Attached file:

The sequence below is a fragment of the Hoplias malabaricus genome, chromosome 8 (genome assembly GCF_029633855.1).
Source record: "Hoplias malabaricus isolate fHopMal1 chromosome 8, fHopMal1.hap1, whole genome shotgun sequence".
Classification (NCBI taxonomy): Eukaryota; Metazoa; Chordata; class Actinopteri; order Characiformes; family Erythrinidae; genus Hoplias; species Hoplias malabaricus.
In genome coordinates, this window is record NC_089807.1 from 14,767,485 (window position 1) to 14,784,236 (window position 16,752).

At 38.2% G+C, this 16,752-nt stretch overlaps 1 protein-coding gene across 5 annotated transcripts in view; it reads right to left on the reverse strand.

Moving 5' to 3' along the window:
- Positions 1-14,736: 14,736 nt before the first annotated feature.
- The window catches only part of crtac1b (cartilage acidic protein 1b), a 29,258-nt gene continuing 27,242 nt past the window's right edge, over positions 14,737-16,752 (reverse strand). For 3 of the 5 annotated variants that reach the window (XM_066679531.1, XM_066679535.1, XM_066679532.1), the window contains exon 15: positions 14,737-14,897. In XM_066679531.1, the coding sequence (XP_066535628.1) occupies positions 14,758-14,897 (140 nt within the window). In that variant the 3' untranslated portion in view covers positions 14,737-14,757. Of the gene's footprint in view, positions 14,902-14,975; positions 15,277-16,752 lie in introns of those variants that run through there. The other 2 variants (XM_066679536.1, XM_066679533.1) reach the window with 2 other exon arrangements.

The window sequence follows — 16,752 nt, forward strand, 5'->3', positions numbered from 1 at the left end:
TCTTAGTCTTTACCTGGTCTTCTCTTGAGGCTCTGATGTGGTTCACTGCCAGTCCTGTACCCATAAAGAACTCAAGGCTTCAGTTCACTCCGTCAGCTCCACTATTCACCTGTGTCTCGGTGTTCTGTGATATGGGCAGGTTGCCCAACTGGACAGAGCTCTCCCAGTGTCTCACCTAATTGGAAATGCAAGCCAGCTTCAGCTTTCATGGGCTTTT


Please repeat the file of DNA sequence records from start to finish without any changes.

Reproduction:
The sequence below is a fragment of the Hoplias malabaricus genome, chromosome 8 (genome assembly GCF_029633855.1).
Source record: "Hoplias malabaricus isolate fHopMal1 chromosome 8, fHopMal1.hap1, whole genome shotgun sequence".
Classification (NCBI taxonomy): Eukaryota; Metazoa; Chordata; class Actinopteri; order Characiformes; family Erythrinidae; genus Hoplias; species Hoplias malabaricus.
In genome coordinates, this window is record NC_089807.1 from 14,767,485 (window position 1) to 14,784,236 (window position 16,752).

At 38.2% G+C, this 16,752-nt stretch overlaps 1 protein-coding gene across 5 annotated transcripts in view; it reads right to left on the reverse strand.

Moving 5' to 3' along the window:
- Positions 1-14,736: 14,736 nt before the first annotated feature.
- The window catches only part of crtac1b (cartilage acidic protein 1b), a 29,258-nt gene continuing 27,242 nt past the window's right edge, over positions 14,737-16,752 (reverse strand). For 3 of the 5 annotated variants that reach the window (XM_066679531.1, XM_066679535.1, XM_066679532.1), the window contains exon 15: positions 14,737-14,897. In XM_066679531.1, the coding sequence (XP_066535628.1) occupies positions 14,758-14,897 (140 nt within the window). In that variant the 3' untranslated portion in view covers positions 14,737-14,757. Of the gene's footprint in view, positions 14,902-14,975; positions 15,277-16,752 lie in introns of those variants that run through there. The other 2 variants (XM_066679536.1, XM_066679533.1) reach the window with 2 other exon arrangements.

The window sequence follows — 16,752 nt, forward strand, 5'->3', positions numbered from 1 at the left end:
TCTTAGTCTTTACCTGGTCTTCTCTTGAGGCTCTGATGTGGTTCACTGCCAGTCCTGTACCCATAAAGAACTCAAGGCTTCAGTTCACTCCGTCAGCTCCACTATTCACCTGTGTCTCGGTGTTCTGTGATATGGGCAGGTTGCCCAACTGGACAGAGCTCTCCCAGTGTCTCACCTAATTGGAAATGCAAGCCAGCTTCAGCTTTCATGGGCTTTT